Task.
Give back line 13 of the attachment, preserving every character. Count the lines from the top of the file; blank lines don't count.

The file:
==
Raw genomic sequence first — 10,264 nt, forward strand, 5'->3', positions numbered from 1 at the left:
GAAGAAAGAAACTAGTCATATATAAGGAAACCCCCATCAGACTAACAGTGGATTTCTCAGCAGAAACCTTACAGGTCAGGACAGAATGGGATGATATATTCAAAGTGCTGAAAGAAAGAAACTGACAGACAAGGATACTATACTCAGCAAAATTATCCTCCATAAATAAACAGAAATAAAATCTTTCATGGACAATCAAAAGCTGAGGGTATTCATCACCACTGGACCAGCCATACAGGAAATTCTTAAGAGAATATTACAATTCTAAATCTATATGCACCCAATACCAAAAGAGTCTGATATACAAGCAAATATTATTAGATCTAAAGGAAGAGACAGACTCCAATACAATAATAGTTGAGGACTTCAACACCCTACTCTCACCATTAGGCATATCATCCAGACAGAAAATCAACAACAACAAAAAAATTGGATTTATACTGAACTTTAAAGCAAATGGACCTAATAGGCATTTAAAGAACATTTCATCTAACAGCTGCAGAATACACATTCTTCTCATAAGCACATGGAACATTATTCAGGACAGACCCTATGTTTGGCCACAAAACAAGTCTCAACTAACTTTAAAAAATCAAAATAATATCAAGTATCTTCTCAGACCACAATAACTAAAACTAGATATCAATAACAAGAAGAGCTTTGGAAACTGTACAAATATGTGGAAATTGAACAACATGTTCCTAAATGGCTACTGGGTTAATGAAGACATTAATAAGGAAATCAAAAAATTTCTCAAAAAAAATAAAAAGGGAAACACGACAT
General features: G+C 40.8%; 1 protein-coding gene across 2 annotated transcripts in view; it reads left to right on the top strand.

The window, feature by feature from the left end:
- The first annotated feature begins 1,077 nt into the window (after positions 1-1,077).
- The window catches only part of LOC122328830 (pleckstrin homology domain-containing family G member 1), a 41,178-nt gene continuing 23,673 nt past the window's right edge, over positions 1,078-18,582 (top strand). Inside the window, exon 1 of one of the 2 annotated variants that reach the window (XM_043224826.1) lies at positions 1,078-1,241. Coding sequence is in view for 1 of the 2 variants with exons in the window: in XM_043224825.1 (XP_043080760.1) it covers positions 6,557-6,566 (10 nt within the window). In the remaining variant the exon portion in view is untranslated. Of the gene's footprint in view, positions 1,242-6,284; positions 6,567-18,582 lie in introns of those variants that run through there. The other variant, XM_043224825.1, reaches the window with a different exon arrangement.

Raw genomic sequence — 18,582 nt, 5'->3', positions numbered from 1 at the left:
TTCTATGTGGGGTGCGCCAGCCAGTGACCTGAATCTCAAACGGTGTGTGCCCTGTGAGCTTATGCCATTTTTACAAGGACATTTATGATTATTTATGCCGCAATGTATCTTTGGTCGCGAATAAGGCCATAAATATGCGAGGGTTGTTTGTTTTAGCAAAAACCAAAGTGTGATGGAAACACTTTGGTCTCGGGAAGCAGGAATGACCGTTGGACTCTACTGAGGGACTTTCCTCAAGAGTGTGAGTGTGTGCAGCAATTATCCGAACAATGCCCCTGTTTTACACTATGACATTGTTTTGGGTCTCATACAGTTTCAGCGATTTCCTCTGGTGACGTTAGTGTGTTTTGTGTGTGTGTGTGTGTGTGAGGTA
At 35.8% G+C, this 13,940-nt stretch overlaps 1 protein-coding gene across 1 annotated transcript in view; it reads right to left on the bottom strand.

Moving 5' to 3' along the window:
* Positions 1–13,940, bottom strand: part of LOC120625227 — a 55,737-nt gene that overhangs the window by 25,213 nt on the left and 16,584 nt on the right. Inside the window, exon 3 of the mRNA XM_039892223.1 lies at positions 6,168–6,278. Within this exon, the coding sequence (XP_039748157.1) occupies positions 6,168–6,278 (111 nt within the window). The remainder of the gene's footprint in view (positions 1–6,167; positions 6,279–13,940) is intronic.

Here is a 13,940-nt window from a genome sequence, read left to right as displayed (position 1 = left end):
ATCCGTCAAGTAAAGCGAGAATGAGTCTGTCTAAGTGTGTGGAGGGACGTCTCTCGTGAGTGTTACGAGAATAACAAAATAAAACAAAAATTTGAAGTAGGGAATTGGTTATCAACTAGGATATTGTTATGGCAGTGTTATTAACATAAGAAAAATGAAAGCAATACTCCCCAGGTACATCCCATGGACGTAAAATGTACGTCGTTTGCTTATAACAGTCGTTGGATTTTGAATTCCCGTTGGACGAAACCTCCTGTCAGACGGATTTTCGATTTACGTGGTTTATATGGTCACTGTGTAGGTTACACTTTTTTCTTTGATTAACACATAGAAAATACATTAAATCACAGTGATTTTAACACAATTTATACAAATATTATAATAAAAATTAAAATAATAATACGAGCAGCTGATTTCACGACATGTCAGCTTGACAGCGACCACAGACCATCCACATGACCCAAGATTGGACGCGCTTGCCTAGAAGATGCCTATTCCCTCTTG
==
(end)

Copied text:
ATCCGTCAAGTAAAGCGAGAATGAGTCTGTCTAAGTGTGTGGAGGGACGTCTCTCGTGAGTGTTACGAGAATAACAAAATAAAACAAAAATTTGAAGTAGGGAATTGGTTATCAACTAGGATATTGTTATGGCAGTGTTATTAACATAAGAAAAATGAAAGCAATACTCCCCAGGTACATCCCATGGACGTAAAATGTACGTCGTTTGCTTATAACAGTCGTTGGATTTTGAATTCCCGTTGGACGAAACCTCCTGTCAGACGGATTTTCGATTTACGTGGTTTATATGGTCACTGTGTAGGTTACACTTTTTTCTTTGATTAACACATAGAAAATACATTAAATCACAGTGATTTTAACACAATTTATACAAATATTATAATAAAAATTAAAATAATAATACGAGCAGCTGATTTCACGACATGTCAGCTTGACAGCGACCACAGACCATCCACATGACCCAAGATTGGACGCGCTTGCCTAGAAGATGCCTATTCCCTCTTG